SAT scores dumped, Packer lawyers up
Brooklyn Heights academy rails at ‘monolithic bureaucracy’
The head of Packer Collegiate Institute said Thursday that his school had contacted legal counsel to “protect the rights” of nearly 200 students whose SAT scores were invalidated — apparently because some of them were seated by the school’s proctors too close to other test-takers. Students are infuriated at the snafu.
An auditor from the College Board was aware of the seating problem on test day but said nothing to the school, according to Dr. Bruce L. Dennis, Packer’s Head of School.
The board requires that students sit at least four feet apart. Students receiving testing accommodations for reasons of health or disability were seated much further apart than four feet, but their scores were also invalidated.
The test will be given again at an alternate location this Saturday, but many students are in the midst of Advanced Placement and other exams and worry they won’t be able to perform at the top of their game.
Juniors from dozens of area high schools took the test at Packer — a popular and usually dependable SAT testing location — on May 5.
The College Board website says that testing conditions require: “Seating with a minimum of four feet between test-takers side to side and front to back, facing in the same direction.”
“That’s ridiculous,” was the reaction of a Brooklyn high school junior who took the test earlier this year. “I don’t think I’ve ever taken any test under those conditions — not four feet, I can tell you that.”
Dr. Dennis said in a statement late Wednesday that Packer received an unannounced inspection from the College Board’s Office of Testing Integrity on the day of the test. During that visit the test site was found to be out of compliance with several requirements “including one that requires students to be seated at least four feet from one another.”
The following Monday a College Board representative phoned Packer’s site administrator “to advise her that these irregularities needed to be corrected before our June 2nd test date.
“Absolutely no mention was made of any score cancellations,” Dr. Dennis said.
Testing services have been on “increased alert” since a large cheating ring was uncovered on Long Island last year, the New York Times reported in its story Wednesday.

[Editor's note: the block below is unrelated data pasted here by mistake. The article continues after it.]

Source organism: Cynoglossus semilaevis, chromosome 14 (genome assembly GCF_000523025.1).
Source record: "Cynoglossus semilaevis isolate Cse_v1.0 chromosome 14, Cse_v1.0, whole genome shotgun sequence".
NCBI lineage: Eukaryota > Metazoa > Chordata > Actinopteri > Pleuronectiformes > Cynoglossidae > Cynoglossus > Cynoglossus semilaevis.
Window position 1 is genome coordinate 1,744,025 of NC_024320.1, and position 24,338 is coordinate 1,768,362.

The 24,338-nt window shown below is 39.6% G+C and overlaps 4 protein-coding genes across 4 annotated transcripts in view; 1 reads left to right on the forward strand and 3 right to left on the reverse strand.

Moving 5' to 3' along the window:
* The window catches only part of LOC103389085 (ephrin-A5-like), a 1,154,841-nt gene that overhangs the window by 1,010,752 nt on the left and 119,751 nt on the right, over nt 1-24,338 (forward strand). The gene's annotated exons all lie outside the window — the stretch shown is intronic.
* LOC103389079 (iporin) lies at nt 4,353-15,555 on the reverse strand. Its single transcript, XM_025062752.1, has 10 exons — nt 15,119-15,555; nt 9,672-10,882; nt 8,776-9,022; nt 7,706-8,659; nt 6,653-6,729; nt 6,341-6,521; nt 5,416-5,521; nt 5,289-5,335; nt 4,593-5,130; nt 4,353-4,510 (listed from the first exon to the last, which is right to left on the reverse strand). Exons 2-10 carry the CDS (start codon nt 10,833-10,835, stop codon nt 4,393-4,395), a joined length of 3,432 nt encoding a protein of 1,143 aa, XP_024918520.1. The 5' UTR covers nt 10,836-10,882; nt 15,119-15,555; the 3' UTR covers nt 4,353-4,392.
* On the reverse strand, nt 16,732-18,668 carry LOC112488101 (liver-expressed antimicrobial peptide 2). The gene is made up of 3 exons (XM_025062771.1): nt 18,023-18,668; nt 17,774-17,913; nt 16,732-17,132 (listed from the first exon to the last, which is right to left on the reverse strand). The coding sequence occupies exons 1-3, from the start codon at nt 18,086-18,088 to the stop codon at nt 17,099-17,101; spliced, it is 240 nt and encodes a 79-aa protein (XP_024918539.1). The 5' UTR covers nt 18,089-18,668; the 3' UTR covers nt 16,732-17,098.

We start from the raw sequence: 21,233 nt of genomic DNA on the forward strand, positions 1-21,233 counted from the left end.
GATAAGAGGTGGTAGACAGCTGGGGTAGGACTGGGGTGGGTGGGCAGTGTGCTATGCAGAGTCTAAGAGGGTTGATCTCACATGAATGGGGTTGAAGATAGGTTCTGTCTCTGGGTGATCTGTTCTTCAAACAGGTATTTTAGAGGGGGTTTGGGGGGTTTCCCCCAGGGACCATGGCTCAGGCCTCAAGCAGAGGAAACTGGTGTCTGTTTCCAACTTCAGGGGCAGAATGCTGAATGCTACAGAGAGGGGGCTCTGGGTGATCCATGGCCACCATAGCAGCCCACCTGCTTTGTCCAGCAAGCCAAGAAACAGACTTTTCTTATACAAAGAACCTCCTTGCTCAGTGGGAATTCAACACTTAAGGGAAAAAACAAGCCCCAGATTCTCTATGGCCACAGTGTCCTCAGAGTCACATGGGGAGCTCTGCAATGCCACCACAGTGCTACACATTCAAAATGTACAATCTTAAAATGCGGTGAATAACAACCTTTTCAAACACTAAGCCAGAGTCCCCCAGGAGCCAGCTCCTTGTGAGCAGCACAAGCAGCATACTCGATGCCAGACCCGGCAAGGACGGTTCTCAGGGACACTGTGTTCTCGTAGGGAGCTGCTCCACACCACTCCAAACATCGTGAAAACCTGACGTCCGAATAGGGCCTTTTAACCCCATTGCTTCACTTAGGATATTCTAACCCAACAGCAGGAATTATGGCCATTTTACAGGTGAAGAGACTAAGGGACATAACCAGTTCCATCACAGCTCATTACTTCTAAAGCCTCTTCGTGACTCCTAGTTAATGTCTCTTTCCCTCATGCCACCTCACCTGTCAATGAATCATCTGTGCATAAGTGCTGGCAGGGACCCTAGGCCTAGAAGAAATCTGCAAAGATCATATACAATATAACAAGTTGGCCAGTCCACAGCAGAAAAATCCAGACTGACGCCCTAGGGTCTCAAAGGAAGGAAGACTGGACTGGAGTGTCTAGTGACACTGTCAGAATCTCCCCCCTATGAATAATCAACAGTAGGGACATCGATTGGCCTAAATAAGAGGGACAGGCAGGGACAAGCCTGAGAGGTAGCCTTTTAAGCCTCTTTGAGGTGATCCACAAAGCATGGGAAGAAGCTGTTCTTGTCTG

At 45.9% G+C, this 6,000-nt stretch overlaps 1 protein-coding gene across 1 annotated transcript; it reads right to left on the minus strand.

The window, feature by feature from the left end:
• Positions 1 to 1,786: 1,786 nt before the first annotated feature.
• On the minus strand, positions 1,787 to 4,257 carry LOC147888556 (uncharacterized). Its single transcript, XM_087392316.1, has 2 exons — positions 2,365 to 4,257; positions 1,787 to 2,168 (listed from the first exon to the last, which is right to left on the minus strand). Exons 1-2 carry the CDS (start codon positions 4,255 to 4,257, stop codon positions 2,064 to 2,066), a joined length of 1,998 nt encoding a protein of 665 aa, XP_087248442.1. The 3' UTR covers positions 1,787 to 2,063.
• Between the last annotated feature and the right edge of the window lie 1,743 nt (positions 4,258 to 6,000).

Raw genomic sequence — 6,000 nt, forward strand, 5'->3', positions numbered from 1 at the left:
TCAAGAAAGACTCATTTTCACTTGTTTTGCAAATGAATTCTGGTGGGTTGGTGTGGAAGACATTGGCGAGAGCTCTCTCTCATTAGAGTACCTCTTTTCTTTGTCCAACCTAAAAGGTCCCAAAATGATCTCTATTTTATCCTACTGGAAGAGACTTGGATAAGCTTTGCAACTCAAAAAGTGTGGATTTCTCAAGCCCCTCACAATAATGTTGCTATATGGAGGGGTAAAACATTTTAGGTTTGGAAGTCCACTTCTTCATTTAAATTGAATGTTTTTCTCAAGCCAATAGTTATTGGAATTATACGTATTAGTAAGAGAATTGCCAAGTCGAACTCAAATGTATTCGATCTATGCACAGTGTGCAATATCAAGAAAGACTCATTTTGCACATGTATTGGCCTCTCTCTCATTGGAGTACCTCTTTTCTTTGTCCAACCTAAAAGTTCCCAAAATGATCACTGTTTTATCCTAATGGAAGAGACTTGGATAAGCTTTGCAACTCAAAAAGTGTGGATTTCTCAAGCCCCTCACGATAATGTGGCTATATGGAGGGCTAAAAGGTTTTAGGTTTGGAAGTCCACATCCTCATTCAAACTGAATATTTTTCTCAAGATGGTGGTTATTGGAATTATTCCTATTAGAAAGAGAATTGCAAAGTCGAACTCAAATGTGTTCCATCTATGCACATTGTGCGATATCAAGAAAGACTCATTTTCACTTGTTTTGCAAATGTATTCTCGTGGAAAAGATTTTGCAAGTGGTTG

Dr. Dennis said that the College Board never notified Packer that they had cancelled students’ test scores. Individual families heard from the College Board that students were being given “the opportunity” to re-take the test on May 19 at a different test site.
“I have been on the phone all day reaching out to officials at the College Board in their Test Administration Services Unit and their Office of Testing Integrity, with each office placing responsibility for the decision on the other,” Dr. Dennis said.
“Packer has contacted legal counsel to ensure that our students’ rights are protected,” Dennis said. “While we accept responsibility for not strictly adhering to all guidelines, the College Board’s decision to invalidate almost two hundred student scores without any evidence of individual wrongdoing or cheating strikes us as exceedingly unfair.”
Dr. Dennis said that invalidating the scores of students receiving special testing accommodations, “who had considerably more than four feet separating them,” was “a reflection of what occurs when a monolithic bureaucracy imposes broad-reaching decisions without adequately considering the extent of the consequences.”
Dr. Dennis apologized to the students and said the school is taking measures to make sure the seating changes are made before the next test date.
“But we are enormously frustrated that the College Board has still failed to communicate with us directly,” he added.
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